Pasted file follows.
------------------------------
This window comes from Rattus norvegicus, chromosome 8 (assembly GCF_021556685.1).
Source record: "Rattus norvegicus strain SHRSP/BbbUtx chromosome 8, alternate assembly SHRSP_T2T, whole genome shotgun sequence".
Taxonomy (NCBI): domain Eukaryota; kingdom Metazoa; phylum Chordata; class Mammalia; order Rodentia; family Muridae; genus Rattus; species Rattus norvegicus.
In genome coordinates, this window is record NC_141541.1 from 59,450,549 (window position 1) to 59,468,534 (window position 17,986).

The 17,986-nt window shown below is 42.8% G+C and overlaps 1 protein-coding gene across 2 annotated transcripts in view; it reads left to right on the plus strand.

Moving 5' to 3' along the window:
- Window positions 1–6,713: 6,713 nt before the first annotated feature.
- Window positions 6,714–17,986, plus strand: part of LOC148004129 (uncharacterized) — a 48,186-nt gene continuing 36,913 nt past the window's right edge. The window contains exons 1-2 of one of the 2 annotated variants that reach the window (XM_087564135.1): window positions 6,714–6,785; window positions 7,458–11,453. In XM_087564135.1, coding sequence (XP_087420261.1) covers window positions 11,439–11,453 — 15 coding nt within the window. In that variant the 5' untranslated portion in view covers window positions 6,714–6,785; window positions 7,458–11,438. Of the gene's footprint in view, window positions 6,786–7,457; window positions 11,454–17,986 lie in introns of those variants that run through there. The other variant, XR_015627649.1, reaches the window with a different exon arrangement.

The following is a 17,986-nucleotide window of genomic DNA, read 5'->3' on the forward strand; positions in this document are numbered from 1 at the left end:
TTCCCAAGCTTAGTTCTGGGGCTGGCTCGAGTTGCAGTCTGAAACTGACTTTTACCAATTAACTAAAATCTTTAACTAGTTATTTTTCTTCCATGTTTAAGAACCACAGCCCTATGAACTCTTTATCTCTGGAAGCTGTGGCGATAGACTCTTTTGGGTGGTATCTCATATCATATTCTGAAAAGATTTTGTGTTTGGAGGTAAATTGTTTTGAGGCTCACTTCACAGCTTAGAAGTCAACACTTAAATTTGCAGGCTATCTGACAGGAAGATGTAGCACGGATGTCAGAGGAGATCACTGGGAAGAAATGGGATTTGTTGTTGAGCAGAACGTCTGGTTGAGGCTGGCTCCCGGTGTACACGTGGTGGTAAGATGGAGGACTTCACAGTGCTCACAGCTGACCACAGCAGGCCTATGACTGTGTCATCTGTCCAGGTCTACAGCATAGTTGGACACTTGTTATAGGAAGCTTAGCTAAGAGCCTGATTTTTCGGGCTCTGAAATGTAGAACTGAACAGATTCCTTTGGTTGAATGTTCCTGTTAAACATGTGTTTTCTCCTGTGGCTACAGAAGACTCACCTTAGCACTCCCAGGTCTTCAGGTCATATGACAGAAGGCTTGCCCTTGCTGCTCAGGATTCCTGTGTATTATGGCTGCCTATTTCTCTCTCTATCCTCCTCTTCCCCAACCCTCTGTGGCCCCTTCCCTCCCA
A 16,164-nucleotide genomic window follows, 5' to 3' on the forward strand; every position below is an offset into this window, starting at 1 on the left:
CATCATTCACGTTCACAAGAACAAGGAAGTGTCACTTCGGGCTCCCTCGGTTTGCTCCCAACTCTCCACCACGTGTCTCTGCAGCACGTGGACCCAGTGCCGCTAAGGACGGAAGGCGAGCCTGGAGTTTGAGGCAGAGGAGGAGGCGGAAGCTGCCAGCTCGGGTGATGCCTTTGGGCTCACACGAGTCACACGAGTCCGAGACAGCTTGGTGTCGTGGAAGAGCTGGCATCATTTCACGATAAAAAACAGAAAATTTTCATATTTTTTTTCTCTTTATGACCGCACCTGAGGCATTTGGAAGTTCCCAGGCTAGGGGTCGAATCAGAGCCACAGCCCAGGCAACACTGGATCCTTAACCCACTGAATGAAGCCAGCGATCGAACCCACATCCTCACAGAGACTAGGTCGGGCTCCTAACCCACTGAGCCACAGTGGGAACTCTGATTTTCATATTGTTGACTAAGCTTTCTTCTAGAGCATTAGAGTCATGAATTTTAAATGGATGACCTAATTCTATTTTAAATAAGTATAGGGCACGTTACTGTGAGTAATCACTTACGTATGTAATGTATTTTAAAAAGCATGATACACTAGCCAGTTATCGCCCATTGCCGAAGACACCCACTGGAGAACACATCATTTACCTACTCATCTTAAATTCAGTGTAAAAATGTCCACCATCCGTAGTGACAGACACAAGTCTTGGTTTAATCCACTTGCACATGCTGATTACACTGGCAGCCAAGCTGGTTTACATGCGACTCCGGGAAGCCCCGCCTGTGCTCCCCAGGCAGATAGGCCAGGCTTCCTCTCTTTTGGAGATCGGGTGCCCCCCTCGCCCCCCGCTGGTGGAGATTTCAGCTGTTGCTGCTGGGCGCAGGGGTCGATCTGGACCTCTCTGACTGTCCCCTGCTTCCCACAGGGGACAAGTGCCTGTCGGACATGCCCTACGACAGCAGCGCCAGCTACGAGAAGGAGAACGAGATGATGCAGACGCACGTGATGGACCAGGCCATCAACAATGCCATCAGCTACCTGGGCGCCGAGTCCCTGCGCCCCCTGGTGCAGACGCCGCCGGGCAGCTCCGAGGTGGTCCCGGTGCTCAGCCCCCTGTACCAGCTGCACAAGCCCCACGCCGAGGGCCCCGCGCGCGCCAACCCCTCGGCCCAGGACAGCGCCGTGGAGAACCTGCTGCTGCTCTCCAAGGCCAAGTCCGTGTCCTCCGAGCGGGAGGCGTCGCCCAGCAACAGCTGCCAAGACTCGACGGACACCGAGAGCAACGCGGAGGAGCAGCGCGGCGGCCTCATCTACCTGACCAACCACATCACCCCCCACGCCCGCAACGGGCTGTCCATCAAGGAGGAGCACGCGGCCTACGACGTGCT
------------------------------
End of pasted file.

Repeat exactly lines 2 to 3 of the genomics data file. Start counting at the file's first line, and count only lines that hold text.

Source record: "Rattus norvegicus strain SHRSP/BbbUtx chromosome 8, alternate assembly SHRSP_T2T, whole genome shotgun sequence".
Taxonomy (NCBI): domain Eukaryota; kingdom Metazoa; phylum Chordata; class Mammalia; order Rodentia; family Muridae; genus Rattus; species Rattus norvegicus.